By Peter Thomas Ricci
It’s the grass that gives it away. In the many years since Lollapalooza was resurrected in Chicago’s Grant Park, I had read stories of how damaging the festival was to the park’s grass, and in covering the festival these past four days, I saw that gradual destruction firsthand – how the park’s once green, lush spaces were slowly trampled by thousands upon thousands of walking, dancing, standing feet, the green morphing first into a yellow hue consistent with hay, then a brown that recalled a ‘50s western. While I could point to many other details that suggest the toll of the festival – the achy feet and joints, the sunburned skin – it’s the grass that is the most telling sign.
Amidst that transformation, though, was some truly spectacular music, and Lolla’s fourth day spotlighted three artists who have all put their unique stamp on the pop landscape.
Sharon Van Etten
The career of Sharon Van Etten has been among the more interesting in recent American music. Initially a folk singer, Van Etten’s sound has grown progressively darker and denser over her decade-long recording career, and those facets were on display during her remarkable Lolla set. Although Van Etten was exceedingly polite with the crowd – she even apologized, at one point, if her voice was not “100 percent,” given she had performed at Lincoln Hall the night before – she nonetheless dominated the stage with a force and charisma that was astonishing. Walking the stage’s length, singing her material with clarity and force, clapping and gesturing in rhythm – Van Etten did not so much command respect as expect it, and her ethos matched her muscular compositions perfectly.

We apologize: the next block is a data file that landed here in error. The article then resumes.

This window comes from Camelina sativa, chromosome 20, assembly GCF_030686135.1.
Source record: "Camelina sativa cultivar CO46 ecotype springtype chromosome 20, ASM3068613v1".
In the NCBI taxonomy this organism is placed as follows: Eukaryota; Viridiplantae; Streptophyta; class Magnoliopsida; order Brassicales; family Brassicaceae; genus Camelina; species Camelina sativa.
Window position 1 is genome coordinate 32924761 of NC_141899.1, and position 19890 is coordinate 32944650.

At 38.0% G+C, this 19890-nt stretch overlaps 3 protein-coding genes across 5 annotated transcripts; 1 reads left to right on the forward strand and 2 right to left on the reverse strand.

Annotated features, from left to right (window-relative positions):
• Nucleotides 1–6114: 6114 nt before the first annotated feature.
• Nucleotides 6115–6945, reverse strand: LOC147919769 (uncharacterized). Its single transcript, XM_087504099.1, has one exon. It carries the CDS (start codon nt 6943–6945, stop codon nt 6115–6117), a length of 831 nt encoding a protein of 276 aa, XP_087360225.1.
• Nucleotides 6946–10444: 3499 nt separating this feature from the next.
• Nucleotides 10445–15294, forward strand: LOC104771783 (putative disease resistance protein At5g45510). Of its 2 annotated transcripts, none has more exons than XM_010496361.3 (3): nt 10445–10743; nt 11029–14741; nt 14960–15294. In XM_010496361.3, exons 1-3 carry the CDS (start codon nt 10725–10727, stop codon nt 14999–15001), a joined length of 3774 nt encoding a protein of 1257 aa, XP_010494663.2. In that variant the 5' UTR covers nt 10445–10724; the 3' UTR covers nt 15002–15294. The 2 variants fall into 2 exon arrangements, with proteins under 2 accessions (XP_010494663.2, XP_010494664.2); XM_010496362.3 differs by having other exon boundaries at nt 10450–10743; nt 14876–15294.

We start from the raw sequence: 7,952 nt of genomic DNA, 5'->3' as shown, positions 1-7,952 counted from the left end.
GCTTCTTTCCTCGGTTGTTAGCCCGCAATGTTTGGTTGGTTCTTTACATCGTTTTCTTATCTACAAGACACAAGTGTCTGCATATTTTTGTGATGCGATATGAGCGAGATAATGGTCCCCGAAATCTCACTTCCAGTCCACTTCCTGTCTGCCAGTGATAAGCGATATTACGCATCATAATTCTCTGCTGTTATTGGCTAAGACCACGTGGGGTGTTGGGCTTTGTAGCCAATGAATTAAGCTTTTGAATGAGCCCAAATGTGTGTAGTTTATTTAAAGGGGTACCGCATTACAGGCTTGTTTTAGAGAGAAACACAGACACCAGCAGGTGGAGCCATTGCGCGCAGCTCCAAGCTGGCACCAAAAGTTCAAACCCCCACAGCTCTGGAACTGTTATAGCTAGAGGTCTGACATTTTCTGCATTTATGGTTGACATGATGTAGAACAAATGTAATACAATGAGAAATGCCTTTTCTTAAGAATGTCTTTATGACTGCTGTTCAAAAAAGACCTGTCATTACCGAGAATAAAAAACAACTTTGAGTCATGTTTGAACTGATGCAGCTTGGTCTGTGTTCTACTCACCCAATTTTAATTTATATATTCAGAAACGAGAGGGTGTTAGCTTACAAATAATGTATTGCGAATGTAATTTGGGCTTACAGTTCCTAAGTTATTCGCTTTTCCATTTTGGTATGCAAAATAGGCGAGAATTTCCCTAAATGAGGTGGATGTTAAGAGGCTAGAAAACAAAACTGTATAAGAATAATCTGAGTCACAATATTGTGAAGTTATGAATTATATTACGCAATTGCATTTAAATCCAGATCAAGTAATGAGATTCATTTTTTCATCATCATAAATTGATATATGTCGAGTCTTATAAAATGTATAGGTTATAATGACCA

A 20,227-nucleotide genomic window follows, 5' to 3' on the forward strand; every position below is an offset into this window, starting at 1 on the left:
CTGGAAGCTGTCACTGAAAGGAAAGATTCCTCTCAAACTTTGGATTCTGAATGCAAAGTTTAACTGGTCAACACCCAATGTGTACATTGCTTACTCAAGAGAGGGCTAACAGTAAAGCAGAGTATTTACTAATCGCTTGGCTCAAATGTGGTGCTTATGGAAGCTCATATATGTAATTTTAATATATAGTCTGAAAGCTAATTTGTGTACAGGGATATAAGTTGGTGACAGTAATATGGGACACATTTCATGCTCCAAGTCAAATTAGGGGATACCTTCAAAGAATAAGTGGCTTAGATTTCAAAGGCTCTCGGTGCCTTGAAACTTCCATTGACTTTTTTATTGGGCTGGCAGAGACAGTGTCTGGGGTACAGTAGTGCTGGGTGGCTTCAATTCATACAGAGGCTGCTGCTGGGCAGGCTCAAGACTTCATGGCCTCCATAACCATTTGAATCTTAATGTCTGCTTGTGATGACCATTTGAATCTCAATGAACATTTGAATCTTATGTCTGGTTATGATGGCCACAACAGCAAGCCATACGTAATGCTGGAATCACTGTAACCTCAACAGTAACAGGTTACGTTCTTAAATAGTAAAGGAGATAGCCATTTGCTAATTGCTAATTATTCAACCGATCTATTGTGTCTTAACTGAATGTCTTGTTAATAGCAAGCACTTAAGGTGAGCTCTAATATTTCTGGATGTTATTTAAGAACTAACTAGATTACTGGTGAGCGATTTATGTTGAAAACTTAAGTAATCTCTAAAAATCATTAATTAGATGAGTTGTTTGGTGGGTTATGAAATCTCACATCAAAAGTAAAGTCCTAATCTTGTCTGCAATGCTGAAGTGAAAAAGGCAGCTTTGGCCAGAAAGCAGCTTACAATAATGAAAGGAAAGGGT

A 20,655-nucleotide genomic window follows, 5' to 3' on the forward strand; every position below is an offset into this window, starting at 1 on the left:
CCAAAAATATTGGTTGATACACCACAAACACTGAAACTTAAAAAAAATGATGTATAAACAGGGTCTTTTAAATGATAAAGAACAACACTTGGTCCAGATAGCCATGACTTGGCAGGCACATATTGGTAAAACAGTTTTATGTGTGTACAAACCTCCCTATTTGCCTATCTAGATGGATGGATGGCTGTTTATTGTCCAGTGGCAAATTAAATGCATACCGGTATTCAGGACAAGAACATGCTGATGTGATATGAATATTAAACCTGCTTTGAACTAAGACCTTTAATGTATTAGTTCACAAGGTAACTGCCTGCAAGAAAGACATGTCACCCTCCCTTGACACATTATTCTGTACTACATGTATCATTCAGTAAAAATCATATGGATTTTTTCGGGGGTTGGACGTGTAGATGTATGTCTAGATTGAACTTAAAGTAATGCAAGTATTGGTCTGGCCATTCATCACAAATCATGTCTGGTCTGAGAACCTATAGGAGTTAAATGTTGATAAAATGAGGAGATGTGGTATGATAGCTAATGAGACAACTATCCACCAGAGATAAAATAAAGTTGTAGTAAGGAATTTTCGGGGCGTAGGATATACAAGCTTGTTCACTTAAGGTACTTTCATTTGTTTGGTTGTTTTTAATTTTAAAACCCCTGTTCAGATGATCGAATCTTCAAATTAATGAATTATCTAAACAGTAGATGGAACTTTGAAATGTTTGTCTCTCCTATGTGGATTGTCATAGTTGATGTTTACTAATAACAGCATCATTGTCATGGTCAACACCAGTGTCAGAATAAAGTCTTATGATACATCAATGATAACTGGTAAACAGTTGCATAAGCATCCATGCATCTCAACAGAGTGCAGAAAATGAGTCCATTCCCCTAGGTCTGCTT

An interesting connection: before Van Etten and her band took the stage, a sample of Portishead’s classic “Biscuit” began playing – it’s obvious in retrospect, but I had not previously connected Van Etten’s newer, darker material with Portishead; at the very least, I now have a dynamic pairing for my next playlist.
Things transitioned to a decidedly more optimistic terrain with the evening’s next pop performer, country star Kacey Musgraves. With her beautiful voice and bright, open compositions that were utterly perfect for the hour – Musgraves took the stage shortly before the sun was obscured by Chicago’s skyline, painting Grant Park in a warm, dreamy gold – there was a sweetness and loveliness to Musgraves set that was a terrific contrast to Van Etten (whose greatest song, for comparison’s sake is titled “Your Love is Killing Me”).
I attended Musgraves set having never heard her songs – I largely live off the grid, and tend to mine the past for musical sounds more than explore the present – yet even with all that ignorance, I found Musgraves voice, bright sound, and engaging stage presence irresistible, and she made a fan out me.
Sunday’s pop trifecta ended on its boldest and most daring note with a triumphant set from Mitski, the rising star whose 2018 album, “Be the Cowboy,” was one of the year’s most acclaimed releases. A craftsman par excellence – most of her tracks barely scratch the two-minute mark – Mitski surged through 14 of her compositions, with her outstanding band adding more muscular foundation to such tracks as “Geyser,” “A Pearl,” and “Nobody.”